"There is difference and there is power. And who holds the power decides the meaning of the difference." --June Jordan

Friday, August 22, 2008

Under Lock and Key

So, on the way home from work last night at about 11:30pm, I stopped at the grocery store to grab a couple of things. After putting a gallon of milk and some Bagel Bites into my shopping basket, I remembered that the fiancé and I were out of condoms, so I headed over to the pharmacy section to grab a box. I had bought them from this particular Kroger plenty of times, but when I got to the aisle, I saw that they had put all of the condoms (as well as the home pregnancy tests) behind a locked glass case, and there was a sign telling customers to find an associate for help obtaining items in the case.

Annoyed, I sighed and went to the nearby chashier at the self checkout and told him I needed an item from the locked case in the pharmacy section.

He looked up at me sluggishly. "Oh, the condom box?"

I nodded.

"Ruth!" he yelled after much older cashier who was walking away. "She needs something from the condom box!"

This Ruth apparently didn't hear very well. She turned around and came back toward us, asking, "What?!" to which the first cashier repeated himself, "The condom box! This lady needs something out of the condom box!"

I stood there, rather amused, as Ruth took the little key from the first cashier and proceeded to try to use it to open a drawer at the register.

The first cashier, getting impatient, quasi-yelled this time, "No. The condom box!" And I tried to help by adding and pointing, "It's over in the pharmacy section."

Finally understanding, Ruth had me follow her over to the glass case, and before opening it, she said, "Now what was it that you needed?"

I pointed at the box behind the glass. "These."

"Okay," she said, and slooooowly opened the case to pull out the box of Trojans with spermicidal lubricant.

Noticing that they were on sale for, like, 3 dollars cheaper than usual, I asked her to go ahead and give me two boxes.

"Really?" she asked, really looking up at me for the first time. And then she added, "Wow."

WTF, right? She really said that! I imagined she was either totally judging me for being slutty or totally jealous of my apparent sex life. It wasn't as bad as the time the cashier at CVS asked me if the UTI medicine and Vagisil I was buying were for me and then proceeded to remind me how important it is to take care of my urinary tract, but I was still surprised this lady had the nerve to make a comment.

Rather than just giving the condoms to me, I had to follow her to the register with them and proceed to check out.

Now, even though I think the whole ordeal ended up being rather amusing, I have to admit that I was pretty pissed that the condoms were in a locked case in the first place. Not because I'm the type of person who is too embarrassed to ask for help in getting them, but because I hate it when something as important as contracepion is hard for people to obtain. I'm sure the condoms and pregnancy tests were locked up for a practical purpose like theft-prevention, but the way I see it, instances of theft of those particular items is likely high due to the shame associated with purchasing them. And by making it necessary to ask an associate for help, stores only increase customers' fear of shame or embarrassent. Even though I considered my particular encounter with the store-workers to be sort of funny, I can't help thinking that if I had been a scared teenager trying to buy condoms for the first time or if I had been an even more scared teenager hoping to buy a pregnancy test as discreetly as possible, the experience would have had the potential to be completely mortifying. If I had actually been concerned about being judged for my purchase, I easily might have backed out and would have either gone somewhere else, or worse -- gone without.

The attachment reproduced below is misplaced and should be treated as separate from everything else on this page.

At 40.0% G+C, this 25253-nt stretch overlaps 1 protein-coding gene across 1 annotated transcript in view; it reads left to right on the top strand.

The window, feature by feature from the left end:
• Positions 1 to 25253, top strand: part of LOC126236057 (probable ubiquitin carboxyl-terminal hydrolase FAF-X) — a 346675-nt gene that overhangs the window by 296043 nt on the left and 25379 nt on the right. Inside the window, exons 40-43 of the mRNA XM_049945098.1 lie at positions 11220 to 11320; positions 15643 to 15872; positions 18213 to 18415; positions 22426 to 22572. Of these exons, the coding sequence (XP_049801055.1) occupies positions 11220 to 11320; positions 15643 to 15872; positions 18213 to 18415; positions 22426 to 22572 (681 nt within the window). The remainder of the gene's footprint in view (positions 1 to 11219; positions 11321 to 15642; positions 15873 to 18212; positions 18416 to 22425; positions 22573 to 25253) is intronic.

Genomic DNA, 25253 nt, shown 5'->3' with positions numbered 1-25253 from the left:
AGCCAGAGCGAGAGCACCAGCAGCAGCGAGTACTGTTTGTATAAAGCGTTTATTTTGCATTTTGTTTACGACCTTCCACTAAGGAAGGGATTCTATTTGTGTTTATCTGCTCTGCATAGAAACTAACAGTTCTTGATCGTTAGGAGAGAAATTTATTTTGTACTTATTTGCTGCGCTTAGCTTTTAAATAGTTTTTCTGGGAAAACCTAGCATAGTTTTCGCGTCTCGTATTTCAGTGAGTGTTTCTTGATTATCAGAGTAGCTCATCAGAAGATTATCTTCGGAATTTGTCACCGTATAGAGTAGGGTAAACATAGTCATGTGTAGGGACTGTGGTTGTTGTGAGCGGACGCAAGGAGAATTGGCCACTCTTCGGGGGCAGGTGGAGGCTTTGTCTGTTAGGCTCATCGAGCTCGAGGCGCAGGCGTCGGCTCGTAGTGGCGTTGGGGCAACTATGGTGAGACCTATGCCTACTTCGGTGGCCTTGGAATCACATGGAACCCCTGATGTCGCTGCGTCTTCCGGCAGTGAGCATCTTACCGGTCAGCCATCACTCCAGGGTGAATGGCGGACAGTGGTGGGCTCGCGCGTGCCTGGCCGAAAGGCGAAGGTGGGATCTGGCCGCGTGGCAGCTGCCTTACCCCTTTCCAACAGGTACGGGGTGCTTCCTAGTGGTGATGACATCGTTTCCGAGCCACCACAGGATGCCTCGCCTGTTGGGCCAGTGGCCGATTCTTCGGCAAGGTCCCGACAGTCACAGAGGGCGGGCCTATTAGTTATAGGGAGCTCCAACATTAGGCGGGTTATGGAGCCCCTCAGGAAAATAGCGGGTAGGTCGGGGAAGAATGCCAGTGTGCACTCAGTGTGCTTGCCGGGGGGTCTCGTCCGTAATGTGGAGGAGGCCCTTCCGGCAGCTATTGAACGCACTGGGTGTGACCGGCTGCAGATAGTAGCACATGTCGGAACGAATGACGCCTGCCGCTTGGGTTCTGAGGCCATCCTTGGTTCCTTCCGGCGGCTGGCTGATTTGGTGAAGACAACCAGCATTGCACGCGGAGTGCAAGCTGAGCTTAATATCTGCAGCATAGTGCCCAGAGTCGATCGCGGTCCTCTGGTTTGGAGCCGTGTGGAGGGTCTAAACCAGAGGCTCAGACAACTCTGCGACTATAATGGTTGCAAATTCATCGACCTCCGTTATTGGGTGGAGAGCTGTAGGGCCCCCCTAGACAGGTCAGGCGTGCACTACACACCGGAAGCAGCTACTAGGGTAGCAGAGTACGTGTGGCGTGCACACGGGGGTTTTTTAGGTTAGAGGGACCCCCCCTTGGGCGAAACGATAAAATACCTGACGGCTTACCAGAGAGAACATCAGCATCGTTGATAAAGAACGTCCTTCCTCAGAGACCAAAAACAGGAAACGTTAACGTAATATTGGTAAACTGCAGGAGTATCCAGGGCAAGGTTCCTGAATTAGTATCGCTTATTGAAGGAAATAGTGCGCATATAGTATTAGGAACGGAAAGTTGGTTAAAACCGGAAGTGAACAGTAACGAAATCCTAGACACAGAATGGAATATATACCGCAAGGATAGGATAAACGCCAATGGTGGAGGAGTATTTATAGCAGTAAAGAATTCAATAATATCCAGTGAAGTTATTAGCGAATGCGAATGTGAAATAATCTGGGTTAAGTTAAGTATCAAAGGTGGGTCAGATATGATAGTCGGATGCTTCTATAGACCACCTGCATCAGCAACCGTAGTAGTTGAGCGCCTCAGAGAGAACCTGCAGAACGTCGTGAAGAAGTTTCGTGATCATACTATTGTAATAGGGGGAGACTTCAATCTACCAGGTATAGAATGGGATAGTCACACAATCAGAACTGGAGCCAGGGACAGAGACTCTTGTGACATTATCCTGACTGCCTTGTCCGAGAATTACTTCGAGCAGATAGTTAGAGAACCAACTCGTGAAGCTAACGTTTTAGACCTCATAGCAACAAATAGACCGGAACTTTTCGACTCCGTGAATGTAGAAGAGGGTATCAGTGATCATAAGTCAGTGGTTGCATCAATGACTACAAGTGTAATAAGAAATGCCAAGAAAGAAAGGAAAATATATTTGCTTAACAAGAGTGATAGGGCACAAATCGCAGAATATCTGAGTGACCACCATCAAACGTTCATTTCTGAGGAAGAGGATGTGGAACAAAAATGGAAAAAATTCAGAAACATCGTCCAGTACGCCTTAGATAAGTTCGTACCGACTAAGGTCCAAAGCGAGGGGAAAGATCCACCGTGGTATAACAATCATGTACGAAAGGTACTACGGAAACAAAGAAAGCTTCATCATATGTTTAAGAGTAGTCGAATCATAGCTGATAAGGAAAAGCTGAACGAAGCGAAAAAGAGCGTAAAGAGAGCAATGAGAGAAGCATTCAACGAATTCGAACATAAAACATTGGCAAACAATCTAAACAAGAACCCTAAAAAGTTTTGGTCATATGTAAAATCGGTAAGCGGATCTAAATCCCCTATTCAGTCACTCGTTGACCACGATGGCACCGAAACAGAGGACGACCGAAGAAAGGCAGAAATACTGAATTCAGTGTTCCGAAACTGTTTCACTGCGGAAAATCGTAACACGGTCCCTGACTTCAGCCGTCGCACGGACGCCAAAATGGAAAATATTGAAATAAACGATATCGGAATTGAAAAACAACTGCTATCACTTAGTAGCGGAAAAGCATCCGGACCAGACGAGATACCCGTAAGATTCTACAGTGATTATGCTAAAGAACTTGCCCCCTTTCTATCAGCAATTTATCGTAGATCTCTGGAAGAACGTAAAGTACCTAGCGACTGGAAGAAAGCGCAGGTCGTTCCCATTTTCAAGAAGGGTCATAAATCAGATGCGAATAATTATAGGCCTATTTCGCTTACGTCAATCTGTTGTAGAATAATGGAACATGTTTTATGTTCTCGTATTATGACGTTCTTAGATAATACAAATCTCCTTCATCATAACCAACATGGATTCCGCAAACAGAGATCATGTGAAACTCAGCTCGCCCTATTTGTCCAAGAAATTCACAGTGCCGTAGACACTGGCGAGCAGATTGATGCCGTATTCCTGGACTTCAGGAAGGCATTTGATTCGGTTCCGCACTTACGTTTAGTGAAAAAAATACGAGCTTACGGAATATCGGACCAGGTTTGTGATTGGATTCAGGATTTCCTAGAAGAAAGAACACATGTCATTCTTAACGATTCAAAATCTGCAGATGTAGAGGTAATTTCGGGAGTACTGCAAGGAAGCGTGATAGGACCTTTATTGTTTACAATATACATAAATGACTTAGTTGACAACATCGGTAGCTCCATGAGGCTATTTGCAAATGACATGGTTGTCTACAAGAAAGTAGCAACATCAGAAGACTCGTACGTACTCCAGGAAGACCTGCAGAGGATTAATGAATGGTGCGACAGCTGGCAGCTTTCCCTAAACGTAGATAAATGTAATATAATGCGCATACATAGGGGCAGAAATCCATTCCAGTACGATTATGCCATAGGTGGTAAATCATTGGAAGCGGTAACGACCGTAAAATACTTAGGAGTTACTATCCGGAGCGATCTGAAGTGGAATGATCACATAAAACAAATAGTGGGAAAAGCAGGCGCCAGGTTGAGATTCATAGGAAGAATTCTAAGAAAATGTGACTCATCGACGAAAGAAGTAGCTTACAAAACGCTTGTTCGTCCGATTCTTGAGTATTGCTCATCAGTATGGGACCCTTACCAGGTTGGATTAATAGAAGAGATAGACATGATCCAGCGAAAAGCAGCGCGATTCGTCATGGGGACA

And that makes me mad. Kids already have such a hard time getting accurate information about contraception, and now we keep condoms under lock and key so that they have no way to protect themselves?

Theft-protection or not, I think that's pretty unfair.

By the way, if you want some help picturing the story as it happened, Ruth the cashier looked almost exactly like the second lady in this commercial:



That's right. The one who says, "I had no idea my gold jewelry was worth so much money," in the most unexcited voice possible. The fiancé and I definitely had a good laugh about that when I got home last night.

8 comments:

Renee said...

Encounters like this are exactly why I have decided that when the time comes I will provide condoms for my sons. I would rather them have safe sex than risk it because of embarrassment.

Tracey said...

Exactly! Even though I wasn't having sex yet at that point, I remember how impossible it seemed to be able to get condoms before college. And once I got to college, I was so amazed that my dorm my sophomore year had a bowl of free ones in the lobby. And no, I don't think that bowl of free condoms encouraged anyone to have sex the way conservatives always worry that they do, but it was nice to know they were there just in case.

plumpdumpling said...

It's funny–I was thinking about how embarrassing it is that selling old gold evidently appeals to chic New Yorkers in the same way it appeals to redneck Ohioans, but then I realized that Long Island ladies are totally just rich white trash. I especially love the part where they're pushing all those first-marriage rings down into the big pot to meld together into one big hunk of regrets.

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